What Startups and Small Businesses in the US Need to Do to Comply with the GDPR


The first question is: does your startup collect data from, store information of, sell products to, or monitor the behavior of anyone in the European Union?

If the answer is no, which means you’re certain your users aren’t using your services while traveling in the EU, you can stop reading.

If the answer is yes, then you have some work to do.

If your business collects names, email addresses, uses cookies on, or gets IP addresses from anyone located in the European Union (and almost all companies do), there’s a new law that’s going to apply to you on May 25, 2018. It’s called the General Data Protection Regulation, or GDPR. And it applies to you whether your business is domiciled in Copenhagen, Paris, Delaware, Colorado, or Timbuktu.

The bad news is that compliance requires some focused effort, requiring both technical and legal information to assure your company does not run afoul of these new regulations.

The really bad news is that the penalties are significant: up to 4% of global revenue for offenders.[1]

The good news is that this will be a wake-up call for many startups that are long overdue for a health and sanity check when it comes to what they do with their data. The truth is, many companies post privacy policies they found online and never give them a second thought. Not only do many such companies not actually comply with their own privacy policies, they’re not sure what’s in them.

That wasn’t a good practice before. And under the regime of the GDPR, there are serious consequences for that behavior.

Unfortunately, it is not possible to draft a one-sized-fits-all privacy policy that works for all organizations, because different organizations collect, manage, store, and use information and data in different ways. The only way to comply with the GDPR is:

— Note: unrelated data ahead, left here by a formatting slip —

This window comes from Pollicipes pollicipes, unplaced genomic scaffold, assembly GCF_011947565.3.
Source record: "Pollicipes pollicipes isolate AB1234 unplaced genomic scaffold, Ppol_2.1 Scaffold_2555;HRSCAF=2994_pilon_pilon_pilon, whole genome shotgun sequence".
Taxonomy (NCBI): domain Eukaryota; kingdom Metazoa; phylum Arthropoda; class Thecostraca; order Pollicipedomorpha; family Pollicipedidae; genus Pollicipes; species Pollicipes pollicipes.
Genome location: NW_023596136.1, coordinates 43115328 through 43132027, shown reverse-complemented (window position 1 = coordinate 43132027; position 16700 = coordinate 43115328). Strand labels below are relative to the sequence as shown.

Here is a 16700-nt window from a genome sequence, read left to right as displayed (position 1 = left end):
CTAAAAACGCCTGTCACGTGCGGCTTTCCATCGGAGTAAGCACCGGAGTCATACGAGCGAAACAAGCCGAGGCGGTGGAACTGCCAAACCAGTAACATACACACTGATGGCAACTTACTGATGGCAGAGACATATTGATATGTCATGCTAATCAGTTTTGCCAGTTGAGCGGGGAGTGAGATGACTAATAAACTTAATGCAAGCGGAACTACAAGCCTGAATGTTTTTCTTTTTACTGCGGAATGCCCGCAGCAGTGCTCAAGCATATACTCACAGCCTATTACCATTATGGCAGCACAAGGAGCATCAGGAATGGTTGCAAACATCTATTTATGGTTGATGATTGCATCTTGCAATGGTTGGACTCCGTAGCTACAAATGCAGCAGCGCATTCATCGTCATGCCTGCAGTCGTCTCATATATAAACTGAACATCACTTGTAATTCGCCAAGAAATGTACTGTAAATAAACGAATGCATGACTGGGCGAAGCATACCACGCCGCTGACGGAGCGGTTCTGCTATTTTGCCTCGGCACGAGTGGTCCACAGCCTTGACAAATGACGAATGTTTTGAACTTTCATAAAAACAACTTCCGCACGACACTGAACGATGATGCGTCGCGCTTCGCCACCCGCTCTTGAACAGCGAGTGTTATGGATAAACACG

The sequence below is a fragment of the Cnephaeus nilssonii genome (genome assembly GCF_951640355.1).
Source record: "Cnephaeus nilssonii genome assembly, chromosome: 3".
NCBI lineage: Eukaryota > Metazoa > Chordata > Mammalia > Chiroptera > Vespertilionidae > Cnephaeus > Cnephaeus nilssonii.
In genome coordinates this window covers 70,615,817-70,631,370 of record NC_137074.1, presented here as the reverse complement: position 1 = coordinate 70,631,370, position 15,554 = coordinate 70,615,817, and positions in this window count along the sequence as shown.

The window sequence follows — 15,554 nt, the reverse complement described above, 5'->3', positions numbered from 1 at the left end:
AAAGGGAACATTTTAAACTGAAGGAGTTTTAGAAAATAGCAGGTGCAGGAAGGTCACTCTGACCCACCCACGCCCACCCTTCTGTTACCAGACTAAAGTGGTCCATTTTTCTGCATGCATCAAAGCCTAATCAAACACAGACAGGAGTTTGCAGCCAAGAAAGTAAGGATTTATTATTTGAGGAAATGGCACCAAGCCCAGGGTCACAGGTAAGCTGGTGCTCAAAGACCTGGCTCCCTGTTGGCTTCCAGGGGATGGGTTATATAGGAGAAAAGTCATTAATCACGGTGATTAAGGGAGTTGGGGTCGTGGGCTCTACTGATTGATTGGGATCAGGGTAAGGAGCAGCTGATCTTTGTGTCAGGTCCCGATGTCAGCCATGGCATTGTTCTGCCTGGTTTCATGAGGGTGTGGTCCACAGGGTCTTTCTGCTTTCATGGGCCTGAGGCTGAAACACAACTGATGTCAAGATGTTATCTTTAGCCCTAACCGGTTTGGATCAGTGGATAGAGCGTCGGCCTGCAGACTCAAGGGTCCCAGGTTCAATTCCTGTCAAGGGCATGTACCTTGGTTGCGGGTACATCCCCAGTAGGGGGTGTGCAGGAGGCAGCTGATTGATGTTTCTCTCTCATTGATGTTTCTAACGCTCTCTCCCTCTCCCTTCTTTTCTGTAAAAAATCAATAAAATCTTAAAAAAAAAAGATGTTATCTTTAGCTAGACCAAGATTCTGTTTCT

(1) to have a clear understanding of how your organization collects, manages, stores, and uses data

(2) to inform your users about that data strategy

(3) to receive affirmative consent from your users about those details—for instance, by requiring users to push a consent button (simply posting a privacy policy on your site isn’t good enough anymore–users must affirmatively consent)

(4) to comply with your policy in a consistent way

To do this right, you’ll have to work with your technical personnel and put real time into this policy and its implementation.

This is now the reality of doing international business in 2018.

For more details about how our firm can help you comply with the GDPR, contact us at Info@mccarthylg.com

[1] We are not trying to scare you. The exact extent to which the EU will be actively enforcing this new regulation on American companies without a physical location in Europe is unknown. It is certainly—and I say this with the deep affection of a dual citizen of the US and Ireland—the most horrific, sprawling mess of a regulation that I have ever seen. But as we read this new regulation, it will apply to most US companies—and impose potential liability, including fines, on those that do not comply. Thus, we are helping our US companies do their best to comply with it.

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